The Art of Tease: Why publishers should stop telling us everything about their games


If I know anything about striptease – and I really don’t know that, but shut up and listen anyway – it’s because the word has a certain emphasis tease. To excite and excite your victim, show things little by little. you torment. They do things slowly and consciously and carefully. You don’t go out naked with your arms outstretched and yell “NOW HERE’S MY COCK”, as hilarious as that would be (and I to do know about it).

And yet, the latter is exactly what the gaming industry does when showcasing its latest and greatest games. It doesn’t leave much to the imagination and doesn’t hold any surprises. When we watch games, it’s all there to see before the game hits stores.


this is my cock His name is Boris.

It is not difficult to understand why this is so. Games are so expensive that unfortunately the focus is more on sales than on playing. Therefore, publishers show the best and most explosive moments of a game before release, hoping to entice players to achieve record sales on the day of release. They tell us everything they can about the game. “These are the enemies,” we are told. “These are the weapons. This is a large set piece. That’s the story. Here’s a look at some of the awesome cutscenes we’ll show off later.” And we’re impressed, so we’re buying it.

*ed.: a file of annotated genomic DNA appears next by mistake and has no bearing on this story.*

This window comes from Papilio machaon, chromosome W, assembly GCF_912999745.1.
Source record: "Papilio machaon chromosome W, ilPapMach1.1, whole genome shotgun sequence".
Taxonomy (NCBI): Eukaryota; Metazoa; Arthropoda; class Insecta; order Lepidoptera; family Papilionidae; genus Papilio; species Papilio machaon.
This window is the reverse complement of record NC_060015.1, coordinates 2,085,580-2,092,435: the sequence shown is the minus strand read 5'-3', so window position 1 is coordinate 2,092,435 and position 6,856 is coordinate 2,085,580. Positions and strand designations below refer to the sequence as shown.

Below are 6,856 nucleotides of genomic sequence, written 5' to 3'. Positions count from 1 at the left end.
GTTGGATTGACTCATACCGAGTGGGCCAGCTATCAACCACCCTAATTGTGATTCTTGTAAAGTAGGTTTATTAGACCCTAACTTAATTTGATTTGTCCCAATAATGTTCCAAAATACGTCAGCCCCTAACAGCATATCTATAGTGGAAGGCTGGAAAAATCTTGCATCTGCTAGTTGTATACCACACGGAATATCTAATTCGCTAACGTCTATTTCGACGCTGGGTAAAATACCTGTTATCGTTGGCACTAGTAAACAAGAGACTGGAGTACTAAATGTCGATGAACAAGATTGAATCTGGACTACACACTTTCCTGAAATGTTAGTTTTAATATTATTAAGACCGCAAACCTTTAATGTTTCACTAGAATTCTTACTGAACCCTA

Trouble is, for me at least, this makes games a lot less fun play.

I can’t really talk about it without diving into anecdotes; It’s impossible for me to play a game for the first time if I know all the pre-release versions and go in blind. Still, it might say that if I Yes, really enjoy a game because it surprised me. I went to the original deus ex two things to know – that it was a first-person shooter and that it had customizable weapons. What I found was an FPS/RPG hybrid with multiple paths, emergent behavior, and an amazing amount of attention to detail in what the player was doing. It felt free and open and I had no idea about any of this. It surprises me. I loved it.